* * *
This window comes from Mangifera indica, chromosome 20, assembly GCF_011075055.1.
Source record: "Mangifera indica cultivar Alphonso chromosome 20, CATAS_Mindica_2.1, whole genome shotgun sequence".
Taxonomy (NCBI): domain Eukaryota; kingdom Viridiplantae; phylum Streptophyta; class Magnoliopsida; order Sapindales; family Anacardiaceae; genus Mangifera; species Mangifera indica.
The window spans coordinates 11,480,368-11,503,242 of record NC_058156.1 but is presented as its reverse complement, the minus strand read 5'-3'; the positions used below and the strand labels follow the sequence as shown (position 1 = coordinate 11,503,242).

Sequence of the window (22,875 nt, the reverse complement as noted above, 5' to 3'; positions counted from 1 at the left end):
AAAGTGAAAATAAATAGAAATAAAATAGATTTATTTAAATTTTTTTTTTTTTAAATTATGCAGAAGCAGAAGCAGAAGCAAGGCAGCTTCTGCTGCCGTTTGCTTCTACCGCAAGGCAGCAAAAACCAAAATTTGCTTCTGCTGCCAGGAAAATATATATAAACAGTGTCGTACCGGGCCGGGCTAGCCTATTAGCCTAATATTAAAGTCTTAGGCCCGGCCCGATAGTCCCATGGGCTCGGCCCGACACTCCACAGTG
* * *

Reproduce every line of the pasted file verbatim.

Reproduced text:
This window comes from Mangifera indica, chromosome 20, assembly GCF_011075055.1.
Source record: "Mangifera indica cultivar Alphonso chromosome 20, CATAS_Mindica_2.1, whole genome shotgun sequence".
Taxonomy (NCBI): domain Eukaryota; kingdom Viridiplantae; phylum Streptophyta; class Magnoliopsida; order Sapindales; family Anacardiaceae; genus Mangifera; species Mangifera indica.
The window spans coordinates 11,480,368-11,503,242 of record NC_058156.1 but is presented as its reverse complement, the minus strand read 5'-3'; the positions used below and the strand labels follow the sequence as shown (position 1 = coordinate 11,503,242).

Sequence of the window (22,875 nt, the reverse complement as noted above, 5' to 3'; positions counted from 1 at the left end):
AAAGTGAAAATAAATAGAAATAAAATAGATTTATTTAAATTTTTTTTTTTTTAAATTATGCAGAAGCAGAAGCAGAAGCAAGGCAGCTTCTGCTGCCGTTTGCTTCTACCGCAAGGCAGCAAAAACCAAAATTTGCTTCTGCTGCCAGGAAAATATATATAAACAGTGTCGTACCGGGCCGGGCTAGCCTATTAGCCTAATATTAAAGTCTTAGGCCCGGCCCGATAGTCCCATGGGCTCGGCCCGACACTCCACAGTG